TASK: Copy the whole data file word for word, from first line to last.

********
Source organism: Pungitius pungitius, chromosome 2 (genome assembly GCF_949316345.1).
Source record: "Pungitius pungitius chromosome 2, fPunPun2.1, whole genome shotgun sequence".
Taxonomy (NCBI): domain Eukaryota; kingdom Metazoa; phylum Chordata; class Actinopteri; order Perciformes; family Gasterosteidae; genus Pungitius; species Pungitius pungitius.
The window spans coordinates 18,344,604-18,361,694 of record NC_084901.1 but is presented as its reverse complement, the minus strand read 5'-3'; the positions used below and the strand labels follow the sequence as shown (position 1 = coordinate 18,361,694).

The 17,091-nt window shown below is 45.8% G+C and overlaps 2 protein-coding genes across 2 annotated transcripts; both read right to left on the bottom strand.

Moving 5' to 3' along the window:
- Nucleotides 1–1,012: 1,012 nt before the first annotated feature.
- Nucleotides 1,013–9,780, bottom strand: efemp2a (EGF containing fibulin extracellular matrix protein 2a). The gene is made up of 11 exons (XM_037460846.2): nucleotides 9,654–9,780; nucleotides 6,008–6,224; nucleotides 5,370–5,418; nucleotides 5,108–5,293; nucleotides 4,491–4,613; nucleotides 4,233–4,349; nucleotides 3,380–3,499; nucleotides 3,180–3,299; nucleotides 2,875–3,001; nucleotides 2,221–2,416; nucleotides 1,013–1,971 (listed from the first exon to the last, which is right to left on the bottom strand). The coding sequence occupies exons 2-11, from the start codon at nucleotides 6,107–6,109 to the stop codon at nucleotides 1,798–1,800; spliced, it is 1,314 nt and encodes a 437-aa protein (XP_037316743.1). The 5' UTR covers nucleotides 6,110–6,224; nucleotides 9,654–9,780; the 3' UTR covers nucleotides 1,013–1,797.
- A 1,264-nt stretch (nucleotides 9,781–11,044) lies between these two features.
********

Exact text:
Source organism: Pungitius pungitius, chromosome 2 (genome assembly GCF_949316345.1).
Source record: "Pungitius pungitius chromosome 2, fPunPun2.1, whole genome shotgun sequence".
Taxonomy (NCBI): domain Eukaryota; kingdom Metazoa; phylum Chordata; class Actinopteri; order Perciformes; family Gasterosteidae; genus Pungitius; species Pungitius pungitius.
The window spans coordinates 18,344,604-18,361,694 of record NC_084901.1 but is presented as its reverse complement, the minus strand read 5'-3'; the positions used below and the strand labels follow the sequence as shown (position 1 = coordinate 18,361,694).

The 17,091-nt window shown below is 45.8% G+C and overlaps 2 protein-coding genes across 2 annotated transcripts; both read right to left on the bottom strand.

Moving 5' to 3' along the window:
- Nucleotides 1–1,012: 1,012 nt before the first annotated feature.
- Nucleotides 1,013–9,780, bottom strand: efemp2a (EGF containing fibulin extracellular matrix protein 2a). The gene is made up of 11 exons (XM_037460846.2): nucleotides 9,654–9,780; nucleotides 6,008–6,224; nucleotides 5,370–5,418; nucleotides 5,108–5,293; nucleotides 4,491–4,613; nucleotides 4,233–4,349; nucleotides 3,380–3,499; nucleotides 3,180–3,299; nucleotides 2,875–3,001; nucleotides 2,221–2,416; nucleotides 1,013–1,971 (listed from the first exon to the last, which is right to left on the bottom strand). The coding sequence occupies exons 2-11, from the start codon at nucleotides 6,107–6,109 to the stop codon at nucleotides 1,798–1,800; spliced, it is 1,314 nt and encodes a 437-aa protein (XP_037316743.1). The 5' UTR covers nucleotides 6,110–6,224; nucleotides 9,654–9,780; the 3' UTR covers nucleotides 1,013–1,797.
- A 1,264-nt stretch (nucleotides 9,781–11,044) lies between these two features.